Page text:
The U.S. Food and Drug Administration (FDA) recently warned that the diuretic drug Samsca (tolvaptan) may cause liver problems in certain patients. The FDA recommended that the drug should not be used by patients who have underlying liver disease, including cirrhosis. The FDA also recommended that Samsca should not be used by any patient for longer than 30 days, because the medication may cause liver problems, including liver failure.

Samsca is currently approved only for the treatment of hyponatremia, a condition in which unusual water retention causes low levels of sodium in the blood. The increased risk of liver injury was discovered in a recent clinical trial that was evaluating the use of Samsca for treatment of autosomal dominant polycystic kidney disease (ADPKD).

The FDA has required the drug’s manufacturer, Otsuka Pharmaceutical Company, to revise the Samsca drug label to include new restrictions on its use.

The FDA has warned healthcare providers that treatment with Samsca should be stopped immediately if a patient develops any signs of liver disease. Signs of liver disease include:

  • Loss of appetite
  • Nausea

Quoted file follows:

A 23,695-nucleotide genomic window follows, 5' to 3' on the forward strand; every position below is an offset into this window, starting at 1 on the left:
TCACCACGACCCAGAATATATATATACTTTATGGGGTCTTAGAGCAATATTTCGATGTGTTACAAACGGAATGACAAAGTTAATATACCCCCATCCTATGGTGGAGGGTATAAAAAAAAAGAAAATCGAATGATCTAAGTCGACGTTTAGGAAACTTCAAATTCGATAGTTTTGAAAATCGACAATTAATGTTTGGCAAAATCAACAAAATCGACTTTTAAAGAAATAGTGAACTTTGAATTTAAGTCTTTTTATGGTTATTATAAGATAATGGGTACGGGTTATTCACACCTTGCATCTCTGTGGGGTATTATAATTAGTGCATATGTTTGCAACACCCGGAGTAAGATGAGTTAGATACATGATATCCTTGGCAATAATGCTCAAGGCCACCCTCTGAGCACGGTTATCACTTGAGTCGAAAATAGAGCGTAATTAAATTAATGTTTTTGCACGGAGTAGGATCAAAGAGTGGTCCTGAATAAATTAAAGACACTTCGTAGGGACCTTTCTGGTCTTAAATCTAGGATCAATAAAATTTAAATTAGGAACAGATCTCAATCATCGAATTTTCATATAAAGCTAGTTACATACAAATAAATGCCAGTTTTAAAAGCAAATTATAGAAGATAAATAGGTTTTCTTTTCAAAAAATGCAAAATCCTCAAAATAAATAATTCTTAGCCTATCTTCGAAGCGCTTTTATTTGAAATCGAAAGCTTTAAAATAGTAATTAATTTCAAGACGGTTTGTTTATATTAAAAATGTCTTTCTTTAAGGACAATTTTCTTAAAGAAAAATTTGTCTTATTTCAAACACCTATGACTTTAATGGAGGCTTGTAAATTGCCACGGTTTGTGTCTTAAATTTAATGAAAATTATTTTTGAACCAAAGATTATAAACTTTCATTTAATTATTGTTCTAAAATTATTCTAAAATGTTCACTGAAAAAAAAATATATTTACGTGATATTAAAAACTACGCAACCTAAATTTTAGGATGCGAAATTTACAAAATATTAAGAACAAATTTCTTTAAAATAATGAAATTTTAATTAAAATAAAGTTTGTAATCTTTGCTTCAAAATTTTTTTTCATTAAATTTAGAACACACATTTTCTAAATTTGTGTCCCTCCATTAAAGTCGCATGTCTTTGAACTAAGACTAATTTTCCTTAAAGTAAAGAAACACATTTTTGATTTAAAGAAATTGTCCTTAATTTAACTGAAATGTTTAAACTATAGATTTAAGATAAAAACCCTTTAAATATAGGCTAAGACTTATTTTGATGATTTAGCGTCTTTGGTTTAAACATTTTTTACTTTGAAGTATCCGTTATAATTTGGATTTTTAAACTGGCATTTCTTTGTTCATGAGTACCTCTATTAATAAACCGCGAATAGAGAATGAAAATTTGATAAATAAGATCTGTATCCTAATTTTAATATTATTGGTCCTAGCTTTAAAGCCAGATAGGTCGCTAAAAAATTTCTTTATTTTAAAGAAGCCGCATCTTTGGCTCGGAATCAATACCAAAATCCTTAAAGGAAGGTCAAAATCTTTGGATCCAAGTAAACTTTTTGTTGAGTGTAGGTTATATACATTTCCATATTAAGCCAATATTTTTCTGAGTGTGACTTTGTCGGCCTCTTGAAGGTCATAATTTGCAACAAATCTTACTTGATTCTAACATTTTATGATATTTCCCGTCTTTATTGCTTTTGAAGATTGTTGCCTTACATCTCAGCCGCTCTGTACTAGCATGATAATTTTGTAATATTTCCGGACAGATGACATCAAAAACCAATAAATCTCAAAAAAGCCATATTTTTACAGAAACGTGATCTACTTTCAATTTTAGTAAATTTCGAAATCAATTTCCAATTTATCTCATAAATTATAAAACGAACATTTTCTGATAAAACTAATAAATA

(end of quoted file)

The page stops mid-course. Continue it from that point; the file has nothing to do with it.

• Vomiting
  • Unusual fatigue
  • Fever
  • Itching
  • Yellowing of the skin
  • Yellowing of the whites of the eyes
  • Darkening of the urine
  • Pain or discomfort in the right upper stomach area

Anyone experiencing these side effects is encouraged to see a physician immediately. Patients who suffer Samsca liver damage should contact the FDA at or at 800-332-1088.

If you have suffered liver damage or liver failure as a result of using Samsca, you may be eligible to take part in an Illinois class action lawsuit against Otsuka Pharmaceutical Company. To learn more about how a Samsca class action lawsuit can help you get compensation for your medical bills, lost income and other damages, contact the Gurnee drug injury lawyers at Hupy and Abraham by calling 800-800-5678.

Jason F. Abraham
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Helping car accident and personal injury victims throughout Wisconsin, Illinois and Iowa since 1993.